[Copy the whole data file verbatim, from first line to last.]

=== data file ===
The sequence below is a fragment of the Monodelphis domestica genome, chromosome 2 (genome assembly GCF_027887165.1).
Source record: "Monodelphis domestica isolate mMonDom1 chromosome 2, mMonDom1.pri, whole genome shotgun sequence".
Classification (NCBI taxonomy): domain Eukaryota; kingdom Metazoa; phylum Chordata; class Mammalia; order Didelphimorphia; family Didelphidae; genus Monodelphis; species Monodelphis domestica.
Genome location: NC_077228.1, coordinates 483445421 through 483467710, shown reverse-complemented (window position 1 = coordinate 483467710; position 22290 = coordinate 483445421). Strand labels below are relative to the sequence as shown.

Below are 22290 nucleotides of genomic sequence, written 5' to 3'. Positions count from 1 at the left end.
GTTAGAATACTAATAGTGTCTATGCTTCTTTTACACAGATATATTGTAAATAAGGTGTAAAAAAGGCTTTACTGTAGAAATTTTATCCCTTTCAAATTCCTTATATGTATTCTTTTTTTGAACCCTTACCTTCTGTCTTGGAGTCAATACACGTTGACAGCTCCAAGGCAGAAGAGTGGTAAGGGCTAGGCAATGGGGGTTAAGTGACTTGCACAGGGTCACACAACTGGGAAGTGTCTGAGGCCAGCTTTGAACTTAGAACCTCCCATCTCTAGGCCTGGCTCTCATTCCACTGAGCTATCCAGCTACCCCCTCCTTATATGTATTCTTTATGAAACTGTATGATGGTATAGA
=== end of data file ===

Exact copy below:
The sequence below is a fragment of the Monodelphis domestica genome, chromosome 2 (genome assembly GCF_027887165.1).
Source record: "Monodelphis domestica isolate mMonDom1 chromosome 2, mMonDom1.pri, whole genome shotgun sequence".
Classification (NCBI taxonomy): domain Eukaryota; kingdom Metazoa; phylum Chordata; class Mammalia; order Didelphimorphia; family Didelphidae; genus Monodelphis; species Monodelphis domestica.
Genome location: NC_077228.1, coordinates 483445421 through 483467710, shown reverse-complemented (window position 1 = coordinate 483467710; position 22290 = coordinate 483445421). Strand labels below are relative to the sequence as shown.

Below are 22290 nucleotides of genomic sequence, written 5' to 3'. Positions count from 1 at the left end.
GTTAGAATACTAATAGTGTCTATGCTTCTTTTACACAGATATATTGTAAATAAGGTGTAAAAAAGGCTTTACTGTAGAAATTTTATCCCTTTCAAATTCCTTATATGTATTCTTTTTTTGAACCCTTACCTTCTGTCTTGGAGTCAATACACGTTGACAGCTCCAAGGCAGAAGAGTGGTAAGGGCTAGGCAATGGGGGTTAAGTGACTTGCACAGGGTCACACAACTGGGAAGTGTCTGAGGCCAGCTTTGAACTTAGAACCTCCCATCTCTAGGCCTGGCTCTCATTCCACTGAGCTATCCAGCTACCCCCTCCTTATATGTATTCTTTATGAAACTGTATGATGGTATAGA